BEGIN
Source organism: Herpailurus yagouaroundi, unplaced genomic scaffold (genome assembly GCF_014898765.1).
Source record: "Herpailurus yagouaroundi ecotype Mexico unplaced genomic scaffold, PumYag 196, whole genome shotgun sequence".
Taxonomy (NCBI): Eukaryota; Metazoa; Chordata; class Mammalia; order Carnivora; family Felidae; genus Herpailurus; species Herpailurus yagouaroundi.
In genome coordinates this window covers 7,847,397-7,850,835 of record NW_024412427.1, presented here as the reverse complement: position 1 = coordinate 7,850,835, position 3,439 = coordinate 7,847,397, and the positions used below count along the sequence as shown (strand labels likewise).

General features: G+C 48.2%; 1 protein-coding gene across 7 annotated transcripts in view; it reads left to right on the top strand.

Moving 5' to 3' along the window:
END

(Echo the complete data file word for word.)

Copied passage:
Source organism: Herpailurus yagouaroundi, unplaced genomic scaffold (genome assembly GCF_014898765.1).
Source record: "Herpailurus yagouaroundi ecotype Mexico unplaced genomic scaffold, PumYag 196, whole genome shotgun sequence".
Taxonomy (NCBI): Eukaryota; Metazoa; Chordata; class Mammalia; order Carnivora; family Felidae; genus Herpailurus; species Herpailurus yagouaroundi.
In genome coordinates this window covers 7,847,397-7,850,835 of record NW_024412427.1, presented here as the reverse complement: position 1 = coordinate 7,850,835, position 3,439 = coordinate 7,847,397, and the positions used below count along the sequence as shown (strand labels likewise).

General features: G+C 48.2%; 1 protein-coding gene across 7 annotated transcripts in view; it reads left to right on the top strand.

Moving 5' to 3' along the window: